Sub-national governments within the Governors’ Climate and Forests Task Force (GCF) have committed to low emission rural development, including ZD. In turn, the Bonn Challenge has established very ambitious forest restoration targets, which was followed by the AFR100, and the Initiative 20×20. ZD and restoration initiatives mark major progress towards sustainability in tropical forest countries, yet little is known about the positive social, economic and ecological impacts of these commitments in practice. While both ZD and restoration dynamics interact strongly with each other in production landscapes, they tend to be considered as separate processes.
This priority examines the interactions and implications of these two initiatives, since they tend to focus on overlapping landscapes, and seeks to unravel their underpinning dynamics and linkages.
Orphan tree crops
Farmers in sub-Saharan Africa (SSA) face the daunting challenge of increasing production to feed a growing population, while improving the sustainability and resilience of cropping systems. The African population is set to boom over the next few decades, and is predicted to reach 2.5 billion by 2050.
Africa faces serious nutrition-related challenges; a lack of nutritious foods has come at a huge cost for African nations, affecting not only human wellbeing but also economic progress and infrastructure development. Improving the quality, as well as the productivity, of food crops is vital for food and nutritional security.
Novel breeding approaches deploying sequencing can be applied to new and orphan tree crops that are often characterized by their resilience, adaptation to environmental stress and nutritional value, compared with many better-researched commodity crops. The overarching goal of the African Orphan Crops Consortium (AOCC) is to develop foundational resources that support the strategic, long-term genome-enabled domestication of 101 new and orphan African crops for SSA. These 101 crops, half of which are food trees, were selected by New Partnership for Africa’s Development Agency (NEPAD) as priorities for African consumers’ nutrition. Their sequencing is being undertaken to expedite improvements that exploit the full potential of species for yield, nutritional quality, pest resistance, adaptation to abiotic stresses and other constraints.
Effectiveness of approaches to sustainable supply (certification, FLEGT)
Different approaches to sustainable supply, often related to multistakeholder processes, have recently emerged to define sustainability standards linked to wider certification systems. Yet the uptake of certification has proven slow due to several institutional factors and associated costs. In addition, private governance regulations have emerged aimed at the self-governance of private actors through codes of conduct, principles and guidelines, and wider commitments to sustainability.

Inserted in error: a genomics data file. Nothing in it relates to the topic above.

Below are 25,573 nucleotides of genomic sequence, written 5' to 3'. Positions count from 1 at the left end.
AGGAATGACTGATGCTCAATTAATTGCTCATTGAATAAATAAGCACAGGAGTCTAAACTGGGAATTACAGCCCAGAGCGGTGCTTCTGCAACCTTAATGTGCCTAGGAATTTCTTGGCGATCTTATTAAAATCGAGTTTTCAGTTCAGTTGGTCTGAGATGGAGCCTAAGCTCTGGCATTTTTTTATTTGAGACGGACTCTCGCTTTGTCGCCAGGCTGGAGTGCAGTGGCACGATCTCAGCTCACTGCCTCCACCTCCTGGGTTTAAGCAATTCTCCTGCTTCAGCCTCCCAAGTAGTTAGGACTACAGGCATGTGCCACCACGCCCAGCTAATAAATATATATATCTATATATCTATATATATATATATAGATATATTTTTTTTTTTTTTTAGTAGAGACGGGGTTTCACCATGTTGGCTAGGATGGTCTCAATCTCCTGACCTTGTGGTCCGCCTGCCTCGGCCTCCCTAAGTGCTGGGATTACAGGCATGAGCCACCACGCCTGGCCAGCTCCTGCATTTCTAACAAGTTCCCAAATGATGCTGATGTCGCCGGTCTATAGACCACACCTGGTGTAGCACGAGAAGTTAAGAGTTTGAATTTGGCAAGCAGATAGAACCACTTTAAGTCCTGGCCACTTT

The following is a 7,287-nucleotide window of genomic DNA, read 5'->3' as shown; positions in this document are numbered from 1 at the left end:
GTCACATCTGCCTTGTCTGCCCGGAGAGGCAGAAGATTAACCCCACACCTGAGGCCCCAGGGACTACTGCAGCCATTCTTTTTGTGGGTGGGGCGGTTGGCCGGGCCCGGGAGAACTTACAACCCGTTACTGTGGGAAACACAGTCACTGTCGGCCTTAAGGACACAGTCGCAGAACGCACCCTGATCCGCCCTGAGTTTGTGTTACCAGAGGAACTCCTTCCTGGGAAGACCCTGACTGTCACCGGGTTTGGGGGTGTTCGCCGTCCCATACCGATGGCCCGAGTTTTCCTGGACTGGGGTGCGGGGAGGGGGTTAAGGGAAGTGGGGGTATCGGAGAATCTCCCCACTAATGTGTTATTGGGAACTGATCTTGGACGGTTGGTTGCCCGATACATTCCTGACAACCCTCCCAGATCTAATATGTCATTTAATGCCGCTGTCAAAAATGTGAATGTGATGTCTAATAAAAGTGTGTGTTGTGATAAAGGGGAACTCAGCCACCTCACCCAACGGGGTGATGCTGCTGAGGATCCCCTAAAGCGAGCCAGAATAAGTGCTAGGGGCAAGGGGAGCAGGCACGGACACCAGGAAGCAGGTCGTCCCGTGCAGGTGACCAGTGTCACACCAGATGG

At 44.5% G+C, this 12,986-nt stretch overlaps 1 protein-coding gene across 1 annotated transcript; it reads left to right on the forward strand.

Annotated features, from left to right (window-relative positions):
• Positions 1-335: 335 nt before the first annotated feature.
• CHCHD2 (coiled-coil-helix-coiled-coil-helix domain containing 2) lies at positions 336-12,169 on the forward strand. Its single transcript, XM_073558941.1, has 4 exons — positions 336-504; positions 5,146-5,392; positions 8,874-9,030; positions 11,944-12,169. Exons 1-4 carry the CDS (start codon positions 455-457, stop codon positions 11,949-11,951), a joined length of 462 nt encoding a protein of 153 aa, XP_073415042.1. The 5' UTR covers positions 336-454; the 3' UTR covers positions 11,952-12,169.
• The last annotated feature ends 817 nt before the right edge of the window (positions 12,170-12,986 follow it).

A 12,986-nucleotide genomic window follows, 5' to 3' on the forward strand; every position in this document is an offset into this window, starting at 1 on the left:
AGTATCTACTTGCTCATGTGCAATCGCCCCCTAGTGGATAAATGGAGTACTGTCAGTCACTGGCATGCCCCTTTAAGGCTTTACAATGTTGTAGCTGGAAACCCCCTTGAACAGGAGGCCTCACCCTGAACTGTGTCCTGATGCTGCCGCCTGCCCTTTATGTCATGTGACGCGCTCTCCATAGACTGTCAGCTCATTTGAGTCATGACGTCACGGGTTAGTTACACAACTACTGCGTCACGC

Governments in consumer countries (for example, the European Union), are adopting measures (such as FLEGT and the Amsterdam Declaration) to constrain imports from unsustainable/illegal supply. While an important body of work exists to assess the implications of certification, it is not yet clear how other self-regulatory mechanisms contribute to sustainable supply. In addition, more knowledge is needed to understand how combined public and private initiatives may contribute to more effective transitions to sustainable supply, with no negative social effects.
FTA is examining the main innovations in the design and implementation of institutional governance arrangements for improved sustainable supply in forest landscapes. Primary attention is given to arrangements in consumer countries that aim to improve the governance capacities of producer countries, which aim to halt deforestation linked to agricultural commodities such as cacao and oil palm.
We are also examining the extent to which embracing wider territorial approaches can contribute to the uptake of sustainability standards and certification, and the institutional barriers that need to be overcome to support the scaling up of sustainability practices in ways that benefit smallholders and the rural poor. This will inform debates on the measures required to support sustainable supply in ways that reconcile the interests of producer and consumer countries, and stakeholders along the value chain.
Quality of FTA research for development
FTA includes many innovative research-for-development approaches aimed at making research more engaged, pluralistic and democratic, and thus more effective. There is a great opportunity and need to analyze and learn from these experiments, and to understand their implications in terms of quality of FTA research for development (QoR4D).
This priority is investigating how R4D contributes to change and to the generation of International Public Goods (IPGs). It aims to develop broader principles of effective R4D. To do so, it will conduct outcome evaluations of several case studies (Peru AF Concession Policy; GCS REDD+ Vietnam; 3 GCS tenure cases in Indonesia, Uganda, Peru). It will draw from individual cases (mature research projects) and from comparative analyses of sets of cases.
Properly addressing gender is an important dimension of QoR4D. This operational priority thus has a specific focus on gender, and involved an evaluation of gender integration in FTA Phase 1. This evaluation, based on a modified realist review and outcomes harvesting methods, was undertaken with the combined support of the DFID-funded KNOWFOR project and FTA W1+2. Both DFID and FTA have prioritized the integration of gender into their research portfolio and performance frameworks. This work builds on the recommendations of the CGIAR-wide gender mainstreaming evaluation and will examine the lessons that can be drawn from existing gender integration practice to inform the gender integration strategy of FTA Phase 2.
In Phase 1, FTA devised its own framework to observe changes in landscapes, their causes and consequences. This innovative setup, called Sentinel Landscapes (SL), is at a turning point.
In order to understand how to further develop SL in Phase 2 of FTA we are critically examining the current context in terms of international demand; the key questions which FTA aims to answer; and the evolution of the funding environment, especially for long-term observatories.